hms iron duke

hms iron duke

Friday, 2 September 2016

Brexit: How hard can it be?


Alphen, Netherlands. 2 September. This summer I successfully undertook three major projects. First, under the command of the Supreme Authority here I decorated a bedroom. Second, working closely with a much esteemed friend and colleague I finished a new book. Third, I constructed a pond in my back garden. The pond is about the size of Jean-Claude Juncker’s Luxembourg, although not as wet, and comes complete with my homage to the Dutch mountains (together with mountain spring and utterly naff mountain stream). Complex projects all; but with a bit of thinking, planning and a lot of muscle, success! In other words, if one puts one’s mind to something one can achieve a lot.

Which brings me to Brexit. This week Prime Minister May held an ‘at home away day’ for ministers at her official posh country residence Chequers to discuss how to make Brexit happen. As she talked the former Head of the Civil Service Lord Gus O’Donnell (aka G.O.D) was opining in the media that the collapse of the Roman Empire was as nothing compared with the travails of Brexit, or words to that effect.  So, having endured dire warnings about pending economic Armageddon if Britain left the economically-destitute EU, I am now told by G.O.D. that extricating Britain from the EU will be the most difficult political and legal exercise in recorded history. How so and why so?

On the face of it G.O.D’s warnings look like yet another attempt by die-hard Remainers to delay Brexit in the hope that the British people will face up to their ‘folly’ and cancel out 23rd June with a new referendum expressing ever-dying love for Project Europe and those lovely people in Brussels. ‘Fraid not! All the latest opinion polls show that same majority for Brexit as set Britain on this path back in June.

One of the arguments made by G.O.D. is that simply disentangling British law from EU law will be a gargantuan task. Why? What's the rush? After Article 50 is eventually triggered a process will begin that will take many years during which all existing laws will be reviewed. Some of the laws will be good, some indifferent, and some bad but there need be no rush to change laws. What matters is that one starts with the current corpus of statutes and the review process.

Another of the arguments is that Britain now lacks the expertise to conduct trade negotiations. Surely, if necessary, London can buy in such expertise until Britain’s own house-trained trade negotiators are up to speed? Again, there would appear to be no particular need for haste. First, Britain’s future trading relationship with the EU will be a political decision not a technical one. What really matters is that Britain is the world’s fifth biggest and Europe’s second biggest economy. Power is what dictates such arrangements, not technical attribute. Second, the Transatlantic Trade and Investment Partnership is fast falling apart. Obama wanted Britain in the EU to help save it. Obama is dead political meat.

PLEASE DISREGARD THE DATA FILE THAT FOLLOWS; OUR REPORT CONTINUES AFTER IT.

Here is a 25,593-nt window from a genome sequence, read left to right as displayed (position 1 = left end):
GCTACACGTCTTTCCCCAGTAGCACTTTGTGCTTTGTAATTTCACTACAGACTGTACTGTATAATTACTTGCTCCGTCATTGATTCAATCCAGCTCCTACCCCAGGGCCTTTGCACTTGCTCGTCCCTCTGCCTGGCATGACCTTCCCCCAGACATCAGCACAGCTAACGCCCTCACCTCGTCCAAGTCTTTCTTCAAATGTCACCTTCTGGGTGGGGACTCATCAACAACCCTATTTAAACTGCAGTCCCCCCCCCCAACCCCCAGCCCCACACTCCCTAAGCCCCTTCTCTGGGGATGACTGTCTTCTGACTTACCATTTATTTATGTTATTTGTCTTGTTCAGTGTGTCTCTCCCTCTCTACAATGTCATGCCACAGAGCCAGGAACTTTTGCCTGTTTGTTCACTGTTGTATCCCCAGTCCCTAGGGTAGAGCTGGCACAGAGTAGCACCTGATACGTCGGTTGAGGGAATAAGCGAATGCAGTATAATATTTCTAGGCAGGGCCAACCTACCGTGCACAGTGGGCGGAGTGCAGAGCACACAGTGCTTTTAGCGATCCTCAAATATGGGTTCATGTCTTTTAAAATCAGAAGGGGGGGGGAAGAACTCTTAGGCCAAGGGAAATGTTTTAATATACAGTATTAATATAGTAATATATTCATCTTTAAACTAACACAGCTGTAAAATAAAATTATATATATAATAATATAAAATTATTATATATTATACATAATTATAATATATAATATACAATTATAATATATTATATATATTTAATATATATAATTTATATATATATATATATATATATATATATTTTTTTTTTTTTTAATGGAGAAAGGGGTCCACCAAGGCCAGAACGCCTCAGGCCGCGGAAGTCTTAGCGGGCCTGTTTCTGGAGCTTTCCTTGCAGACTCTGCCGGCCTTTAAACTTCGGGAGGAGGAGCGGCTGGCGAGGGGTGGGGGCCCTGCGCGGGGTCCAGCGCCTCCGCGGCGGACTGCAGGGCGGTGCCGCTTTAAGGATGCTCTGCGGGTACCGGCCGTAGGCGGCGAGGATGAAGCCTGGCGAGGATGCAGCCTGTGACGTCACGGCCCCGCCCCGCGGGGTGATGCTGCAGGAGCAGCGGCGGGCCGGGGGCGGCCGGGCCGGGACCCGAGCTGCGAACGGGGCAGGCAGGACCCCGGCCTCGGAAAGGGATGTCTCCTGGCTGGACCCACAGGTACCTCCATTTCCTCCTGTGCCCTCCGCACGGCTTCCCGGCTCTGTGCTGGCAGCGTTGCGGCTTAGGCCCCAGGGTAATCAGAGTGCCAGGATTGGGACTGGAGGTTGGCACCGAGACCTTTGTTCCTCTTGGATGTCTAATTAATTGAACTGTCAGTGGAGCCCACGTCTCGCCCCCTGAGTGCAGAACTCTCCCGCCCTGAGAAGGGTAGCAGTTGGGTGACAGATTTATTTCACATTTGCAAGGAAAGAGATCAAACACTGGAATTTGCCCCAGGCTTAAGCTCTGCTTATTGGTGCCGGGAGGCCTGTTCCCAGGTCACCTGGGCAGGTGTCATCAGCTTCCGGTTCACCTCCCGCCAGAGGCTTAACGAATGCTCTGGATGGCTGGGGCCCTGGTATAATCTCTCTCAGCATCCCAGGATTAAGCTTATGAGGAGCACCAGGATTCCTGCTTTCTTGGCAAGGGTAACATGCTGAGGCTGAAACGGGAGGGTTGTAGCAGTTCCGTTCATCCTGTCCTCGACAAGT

Which brings me to the real problem with Brexit; the British political class. It is a problem that has dogged Britain for years and which explains why Britain never actually behaves these days as the world’s fifth largest economy or Europe’s leading military power. Rather, much of the British political elite believe Britain to be a small wind-swept island off the West coast of Europe. Worse, it is are fundamentally split about the real issue at the heart of Brexit – EU trade versus EU immigration.

The evidence suggests a majority of those who voted for Brexit did so in the belief that Britain would regain ‘control’ over its borders, i.e. immigration. The problem for them is that whilst the referendum was an exercise in direct democracy it is the denizens of representative democracy who will control much of the process in Government and/or the House of Commons. A majority of them put access to the EU single market above control over immigration. Squaring this British circle could prove impossible.

Which brings me to the political problem of Brexit. First, the Conservative Party is split, the Labour Party is off into the fantasy realm of the red fairies, the Scottish Neverendum Party simply wants to destroy Britain, and the rest of them are led by a bunch of political nonentities. Second, unless the political class really believe in Britain’s ‘independent’ future London’s negotiating position will be weak from day one. Third, unless Britain’s political class show sufficient unity of effort and purpose in agreeing a vision of Brexit Britain’s negotiators will soon find themselves in an impossible position as London’s ‘red lines’ wobble all over the place. Fourth, unless the political class commit to the long-term and do not seek to change aspects of Brexit the civil service, excellent though it is at saving Britain from its politicians, will be simply unable to work its customary magic, G.O.D. or no G.O.D.

Prime Minister May has called for a “unique” deal for Britain which would see only those with a guaranteed job allowed to enter Britain from the EU, in return for full British access to the Single Market, including so-called ‘passporting rights’ for Britain’s financial services. If Brexit is to be made to work then both the British people and their politicians will have to confront the stark reality that is staring them in the face; free trade with the EU or controls on EU immigration. They are unlikely to get both.

Ho hum!


Julian Lindley-French        

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